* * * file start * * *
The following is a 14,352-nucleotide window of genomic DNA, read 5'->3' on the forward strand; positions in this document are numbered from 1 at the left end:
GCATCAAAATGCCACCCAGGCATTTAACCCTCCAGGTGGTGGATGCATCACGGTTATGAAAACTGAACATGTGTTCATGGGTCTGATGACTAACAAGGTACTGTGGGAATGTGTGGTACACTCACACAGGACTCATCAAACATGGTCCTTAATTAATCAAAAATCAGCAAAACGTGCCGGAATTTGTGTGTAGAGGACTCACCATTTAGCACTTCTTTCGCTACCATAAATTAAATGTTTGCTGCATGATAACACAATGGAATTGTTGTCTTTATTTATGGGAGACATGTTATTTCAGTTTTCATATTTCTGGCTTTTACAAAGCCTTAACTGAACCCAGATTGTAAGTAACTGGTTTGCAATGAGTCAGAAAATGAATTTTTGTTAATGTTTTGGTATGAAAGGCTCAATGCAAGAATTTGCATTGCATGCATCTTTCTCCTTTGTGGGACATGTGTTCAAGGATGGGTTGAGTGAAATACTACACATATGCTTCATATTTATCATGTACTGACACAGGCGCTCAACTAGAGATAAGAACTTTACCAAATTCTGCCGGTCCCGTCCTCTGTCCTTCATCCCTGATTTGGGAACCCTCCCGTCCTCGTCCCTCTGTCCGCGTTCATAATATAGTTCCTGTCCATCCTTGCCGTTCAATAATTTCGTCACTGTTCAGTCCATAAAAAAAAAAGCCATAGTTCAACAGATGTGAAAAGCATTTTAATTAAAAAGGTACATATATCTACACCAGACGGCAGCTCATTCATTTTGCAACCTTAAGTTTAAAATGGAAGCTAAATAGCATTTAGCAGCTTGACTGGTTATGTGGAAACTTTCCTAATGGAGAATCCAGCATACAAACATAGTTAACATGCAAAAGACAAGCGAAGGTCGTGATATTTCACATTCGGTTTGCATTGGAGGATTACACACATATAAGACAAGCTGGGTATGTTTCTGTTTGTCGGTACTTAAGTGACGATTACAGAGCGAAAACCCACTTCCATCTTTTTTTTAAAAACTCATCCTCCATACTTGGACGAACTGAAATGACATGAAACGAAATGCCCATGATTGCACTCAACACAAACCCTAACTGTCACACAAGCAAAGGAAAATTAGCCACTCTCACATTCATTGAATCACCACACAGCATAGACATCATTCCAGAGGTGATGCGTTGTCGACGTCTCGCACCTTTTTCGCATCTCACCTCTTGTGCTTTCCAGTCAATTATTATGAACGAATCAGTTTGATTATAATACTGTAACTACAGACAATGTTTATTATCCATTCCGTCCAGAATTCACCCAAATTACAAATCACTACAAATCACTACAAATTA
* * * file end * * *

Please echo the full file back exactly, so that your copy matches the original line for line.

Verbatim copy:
The following is a 14,352-nucleotide window of genomic DNA, read 5'->3' on the forward strand; positions in this document are numbered from 1 at the left end:
GCATCAAAATGCCACCCAGGCATTTAACCCTCCAGGTGGTGGATGCATCACGGTTATGAAAACTGAACATGTGTTCATGGGTCTGATGACTAACAAGGTACTGTGGGAATGTGTGGTACACTCACACAGGACTCATCAAACATGGTCCTTAATTAATCAAAAATCAGCAAAACGTGCCGGAATTTGTGTGTAGAGGACTCACCATTTAGCACTTCTTTCGCTACCATAAATTAAATGTTTGCTGCATGATAACACAATGGAATTGTTGTCTTTATTTATGGGAGACATGTTATTTCAGTTTTCATATTTCTGGCTTTTACAAAGCCTTAACTGAACCCAGATTGTAAGTAACTGGTTTGCAATGAGTCAGAAAATGAATTTTTGTTAATGTTTTGGTATGAAAGGCTCAATGCAAGAATTTGCATTGCATGCATCTTTCTCCTTTGTGGGACATGTGTTCAAGGATGGGTTGAGTGAAATACTACACATATGCTTCATATTTATCATGTACTGACACAGGCGCTCAACTAGAGATAAGAACTTTACCAAATTCTGCCGGTCCCGTCCTCTGTCCTTCATCCCTGATTTGGGAACCCTCCCGTCCTCGTCCCTCTGTCCGCGTTCATAATATAGTTCCTGTCCATCCTTGCCGTTCAATAATTTCGTCACTGTTCAGTCCATAAAAAAAAAAGCCATAGTTCAACAGATGTGAAAAGCATTTTAATTAAAAAGGTACATATATCTACACCAGACGGCAGCTCATTCATTTTGCAACCTTAAGTTTAAAATGGAAGCTAAATAGCATTTAGCAGCTTGACTGGTTATGTGGAAACTTTCCTAATGGAGAATCCAGCATACAAACATAGTTAACATGCAAAAGACAAGCGAAGGTCGTGATATTTCACATTCGGTTTGCATTGGAGGATTACACACATATAAGACAAGCTGGGTATGTTTCTGTTTGTCGGTACTTAAGTGACGATTACAGAGCGAAAACCCACTTCCATCTTTTTTTTAAAAACTCATCCTCCATACTTGGACGAACTGAAATGACATGAAACGAAATGCCCATGATTGCACTCAACACAAACCCTAACTGTCACACAAGCAAAGGAAAATTAGCCACTCTCACATTCATTGAATCACCACACAGCATAGACATCATTCCAGAGGTGATGCGTTGTCGACGTCTCGCACCTTTTTCGCATCTCACCTCTTGTGCTTTCCAGTCAATTATTATGAACGAATCAGTTTGATTATAATACTGTAACTACAGACAATGTTTATTATCCATTCCGTCCAGAATTCACCCAAATTACAAATCACTACAAATCACTACAAATTA